“Customers will have more voice in training the AI models to answer specific questions,” he adds. “For example, we envision bundles of AI attributes and layers for specific use cases, such as assessing roof condition for the insurance industry, and bundles of layers for building footprints and elevations for the telecom industry.”
In addition to comprehensive recap models, Weigel also sees an increased use of “mini models” of reality. “Think traffic studies: a recap of roadway geometry provides a digital environment for modeling car and pedestrian flow.”
Analysis of recap data continues to benefit from cloud-based processing, storage and collaboration. “[The] cloud has proven its ability to break down a lot of walls and enable actions that were previously impossible, especially around collaboration and data-sharing activities,” says Fredericque. “Adoption of recap tools will continue to grow, with different recap technologies connecting in the cloud. As this happens, we’ll start to gain real-world benefits at scale.”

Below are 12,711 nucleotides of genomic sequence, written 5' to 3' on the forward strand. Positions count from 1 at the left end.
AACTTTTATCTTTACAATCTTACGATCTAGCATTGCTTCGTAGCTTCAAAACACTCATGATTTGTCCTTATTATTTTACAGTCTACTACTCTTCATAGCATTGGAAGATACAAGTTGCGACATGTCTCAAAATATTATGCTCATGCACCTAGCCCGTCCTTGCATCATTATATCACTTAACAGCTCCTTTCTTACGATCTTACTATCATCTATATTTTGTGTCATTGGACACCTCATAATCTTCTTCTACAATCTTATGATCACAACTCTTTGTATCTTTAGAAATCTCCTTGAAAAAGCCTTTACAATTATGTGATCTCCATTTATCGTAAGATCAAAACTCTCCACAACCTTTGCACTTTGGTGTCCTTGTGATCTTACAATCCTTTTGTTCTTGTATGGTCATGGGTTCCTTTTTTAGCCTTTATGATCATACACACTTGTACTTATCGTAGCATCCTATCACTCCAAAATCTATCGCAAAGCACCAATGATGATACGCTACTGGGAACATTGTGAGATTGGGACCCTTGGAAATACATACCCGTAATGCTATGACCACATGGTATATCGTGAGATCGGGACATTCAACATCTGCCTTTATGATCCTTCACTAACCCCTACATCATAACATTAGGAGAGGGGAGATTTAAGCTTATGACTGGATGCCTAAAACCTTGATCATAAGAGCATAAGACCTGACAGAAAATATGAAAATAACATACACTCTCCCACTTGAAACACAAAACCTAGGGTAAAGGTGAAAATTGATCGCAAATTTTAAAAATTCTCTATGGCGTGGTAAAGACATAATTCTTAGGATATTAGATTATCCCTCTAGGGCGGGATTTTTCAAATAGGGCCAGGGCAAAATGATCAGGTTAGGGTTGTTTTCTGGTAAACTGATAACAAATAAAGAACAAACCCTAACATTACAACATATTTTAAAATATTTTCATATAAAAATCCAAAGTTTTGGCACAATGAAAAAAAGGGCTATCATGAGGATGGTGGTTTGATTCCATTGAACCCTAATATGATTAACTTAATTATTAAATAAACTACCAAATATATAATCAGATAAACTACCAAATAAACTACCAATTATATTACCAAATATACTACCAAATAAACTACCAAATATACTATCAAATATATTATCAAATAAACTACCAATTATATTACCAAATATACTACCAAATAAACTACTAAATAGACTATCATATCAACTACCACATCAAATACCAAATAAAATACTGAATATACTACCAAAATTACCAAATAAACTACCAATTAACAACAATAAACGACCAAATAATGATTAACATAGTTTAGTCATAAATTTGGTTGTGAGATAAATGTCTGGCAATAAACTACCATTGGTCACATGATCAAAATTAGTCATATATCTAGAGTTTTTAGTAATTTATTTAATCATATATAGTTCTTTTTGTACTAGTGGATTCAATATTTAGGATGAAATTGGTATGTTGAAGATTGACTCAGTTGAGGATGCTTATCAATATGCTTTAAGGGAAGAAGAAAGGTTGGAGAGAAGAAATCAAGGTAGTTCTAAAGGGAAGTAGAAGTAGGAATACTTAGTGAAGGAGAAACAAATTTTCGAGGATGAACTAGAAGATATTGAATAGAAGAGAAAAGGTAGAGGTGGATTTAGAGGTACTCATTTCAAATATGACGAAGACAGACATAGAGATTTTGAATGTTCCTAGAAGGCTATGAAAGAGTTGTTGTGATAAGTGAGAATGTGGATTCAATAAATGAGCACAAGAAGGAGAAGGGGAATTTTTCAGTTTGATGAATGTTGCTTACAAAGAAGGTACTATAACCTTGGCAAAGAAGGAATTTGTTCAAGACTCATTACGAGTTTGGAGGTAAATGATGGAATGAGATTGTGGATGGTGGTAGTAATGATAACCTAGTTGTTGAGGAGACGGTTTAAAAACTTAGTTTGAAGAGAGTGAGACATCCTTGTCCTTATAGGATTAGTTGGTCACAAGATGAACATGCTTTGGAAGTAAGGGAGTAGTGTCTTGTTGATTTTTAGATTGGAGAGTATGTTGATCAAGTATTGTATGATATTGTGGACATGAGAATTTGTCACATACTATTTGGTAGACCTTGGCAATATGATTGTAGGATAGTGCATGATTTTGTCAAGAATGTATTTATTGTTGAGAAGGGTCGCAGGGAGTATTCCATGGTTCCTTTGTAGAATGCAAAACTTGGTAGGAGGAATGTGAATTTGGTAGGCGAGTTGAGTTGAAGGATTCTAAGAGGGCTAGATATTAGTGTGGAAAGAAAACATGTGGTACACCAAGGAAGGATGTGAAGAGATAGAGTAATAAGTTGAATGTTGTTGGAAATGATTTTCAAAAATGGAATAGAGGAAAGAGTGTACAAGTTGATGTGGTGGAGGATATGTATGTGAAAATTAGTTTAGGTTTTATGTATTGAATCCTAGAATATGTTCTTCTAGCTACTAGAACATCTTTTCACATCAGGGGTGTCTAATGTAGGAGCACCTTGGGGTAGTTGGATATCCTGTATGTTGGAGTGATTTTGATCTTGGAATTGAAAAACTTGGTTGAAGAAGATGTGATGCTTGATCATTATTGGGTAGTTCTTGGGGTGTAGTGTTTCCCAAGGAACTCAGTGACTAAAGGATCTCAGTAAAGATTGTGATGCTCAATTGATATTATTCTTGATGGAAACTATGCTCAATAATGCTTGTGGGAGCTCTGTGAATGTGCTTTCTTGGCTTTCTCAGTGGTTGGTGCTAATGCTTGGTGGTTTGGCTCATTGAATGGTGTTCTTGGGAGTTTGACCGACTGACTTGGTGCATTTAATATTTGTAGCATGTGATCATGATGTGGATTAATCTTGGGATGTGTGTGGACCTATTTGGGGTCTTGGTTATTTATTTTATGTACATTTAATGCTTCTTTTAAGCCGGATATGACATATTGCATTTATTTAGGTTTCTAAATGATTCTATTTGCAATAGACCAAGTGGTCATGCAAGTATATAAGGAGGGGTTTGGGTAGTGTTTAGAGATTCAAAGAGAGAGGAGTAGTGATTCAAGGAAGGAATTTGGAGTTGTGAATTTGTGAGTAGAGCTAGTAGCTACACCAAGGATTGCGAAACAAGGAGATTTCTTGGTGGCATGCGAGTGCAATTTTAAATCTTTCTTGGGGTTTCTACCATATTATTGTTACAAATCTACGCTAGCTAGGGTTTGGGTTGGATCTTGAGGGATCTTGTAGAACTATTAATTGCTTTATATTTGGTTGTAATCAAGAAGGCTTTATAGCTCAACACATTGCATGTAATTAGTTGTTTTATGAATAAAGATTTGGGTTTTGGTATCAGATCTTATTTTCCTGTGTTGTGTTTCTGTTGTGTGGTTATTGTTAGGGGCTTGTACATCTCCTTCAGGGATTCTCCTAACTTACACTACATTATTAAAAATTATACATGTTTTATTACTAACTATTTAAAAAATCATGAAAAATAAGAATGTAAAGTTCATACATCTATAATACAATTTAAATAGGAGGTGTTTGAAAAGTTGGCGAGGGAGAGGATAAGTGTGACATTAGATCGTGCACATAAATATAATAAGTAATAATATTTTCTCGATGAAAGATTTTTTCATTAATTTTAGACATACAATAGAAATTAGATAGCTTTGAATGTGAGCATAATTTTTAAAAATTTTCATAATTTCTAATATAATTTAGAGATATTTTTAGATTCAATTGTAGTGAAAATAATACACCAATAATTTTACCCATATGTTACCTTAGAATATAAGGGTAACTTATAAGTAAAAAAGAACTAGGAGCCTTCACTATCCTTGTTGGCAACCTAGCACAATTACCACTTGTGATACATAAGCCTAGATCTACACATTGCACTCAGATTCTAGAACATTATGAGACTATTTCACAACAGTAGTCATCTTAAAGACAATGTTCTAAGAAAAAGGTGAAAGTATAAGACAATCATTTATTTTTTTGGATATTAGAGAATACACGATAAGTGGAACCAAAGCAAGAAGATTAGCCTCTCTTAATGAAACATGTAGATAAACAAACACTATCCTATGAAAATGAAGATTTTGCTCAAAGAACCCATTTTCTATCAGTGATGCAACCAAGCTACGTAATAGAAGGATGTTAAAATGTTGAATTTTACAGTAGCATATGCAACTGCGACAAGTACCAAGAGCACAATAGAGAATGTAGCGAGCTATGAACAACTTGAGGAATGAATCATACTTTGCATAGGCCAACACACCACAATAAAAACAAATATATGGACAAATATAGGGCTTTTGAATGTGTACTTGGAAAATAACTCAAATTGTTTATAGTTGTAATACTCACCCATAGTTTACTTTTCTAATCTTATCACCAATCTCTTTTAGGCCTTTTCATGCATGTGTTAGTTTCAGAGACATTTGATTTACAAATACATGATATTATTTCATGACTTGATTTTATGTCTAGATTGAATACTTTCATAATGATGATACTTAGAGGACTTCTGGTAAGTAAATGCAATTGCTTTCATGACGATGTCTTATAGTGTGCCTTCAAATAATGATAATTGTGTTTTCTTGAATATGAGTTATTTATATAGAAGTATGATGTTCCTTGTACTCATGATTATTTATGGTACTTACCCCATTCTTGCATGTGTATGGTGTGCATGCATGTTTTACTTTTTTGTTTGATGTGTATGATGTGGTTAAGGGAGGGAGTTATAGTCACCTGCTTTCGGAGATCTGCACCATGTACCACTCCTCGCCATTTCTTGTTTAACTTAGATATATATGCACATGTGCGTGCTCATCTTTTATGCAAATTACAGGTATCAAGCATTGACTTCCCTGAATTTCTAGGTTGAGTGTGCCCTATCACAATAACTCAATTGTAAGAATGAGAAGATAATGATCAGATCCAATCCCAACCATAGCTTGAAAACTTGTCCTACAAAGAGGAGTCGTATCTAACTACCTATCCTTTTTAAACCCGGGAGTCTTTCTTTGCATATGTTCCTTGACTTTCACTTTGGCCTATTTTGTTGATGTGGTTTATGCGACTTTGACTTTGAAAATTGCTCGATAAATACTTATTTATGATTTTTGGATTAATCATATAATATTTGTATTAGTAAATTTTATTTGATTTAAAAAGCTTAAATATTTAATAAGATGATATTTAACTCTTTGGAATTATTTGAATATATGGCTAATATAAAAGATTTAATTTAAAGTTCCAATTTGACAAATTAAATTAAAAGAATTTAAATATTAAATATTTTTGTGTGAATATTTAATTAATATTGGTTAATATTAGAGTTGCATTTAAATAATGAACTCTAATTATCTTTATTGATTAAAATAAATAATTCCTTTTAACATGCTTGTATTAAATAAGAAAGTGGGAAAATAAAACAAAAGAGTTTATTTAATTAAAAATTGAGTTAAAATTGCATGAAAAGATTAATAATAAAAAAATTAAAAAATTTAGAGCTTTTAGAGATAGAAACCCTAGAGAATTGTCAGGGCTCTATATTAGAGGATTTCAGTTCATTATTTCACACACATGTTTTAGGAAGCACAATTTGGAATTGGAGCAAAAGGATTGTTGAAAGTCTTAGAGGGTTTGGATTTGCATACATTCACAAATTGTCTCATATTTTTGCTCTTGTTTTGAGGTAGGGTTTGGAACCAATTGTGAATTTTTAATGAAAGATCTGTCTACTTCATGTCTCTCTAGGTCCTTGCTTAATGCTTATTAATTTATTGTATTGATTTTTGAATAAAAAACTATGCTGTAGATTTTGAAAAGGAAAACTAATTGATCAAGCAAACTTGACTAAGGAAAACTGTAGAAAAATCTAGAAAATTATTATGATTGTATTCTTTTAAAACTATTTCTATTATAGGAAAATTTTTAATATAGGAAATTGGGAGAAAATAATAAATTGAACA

The capture, analysis and preparation of recap data culminates in their usage to solve real problems. The continued development of existing technologies (e.g., augmented reality, virtual reality and mixed reality (AR/VR/XR)) and the roll-out of new technology (e.g., 5G, optical fiber connections to the cloud and advanced edge computing) will further enable use of recap data whenever and wherever needed.
As the volume of data increases through time from many projects, their usefulness also increases, even if those uses currently are unclear. “Acquiring data requires investment with the idea that at some point in the future, the data will be involved. Currently, [the industry is] lacking enough historical data to prove the value of collecting data without knowing what you’ll use it for,” explains Bentley’s Fredericque. “Many countries and asset owners are taking the initiative to capture this data for future use. One example comes from France’s main natural-gas distribution system operator, GRDF. One of their initiatives is to capture all-new trenches before they are backfilled. This is owner-driven.”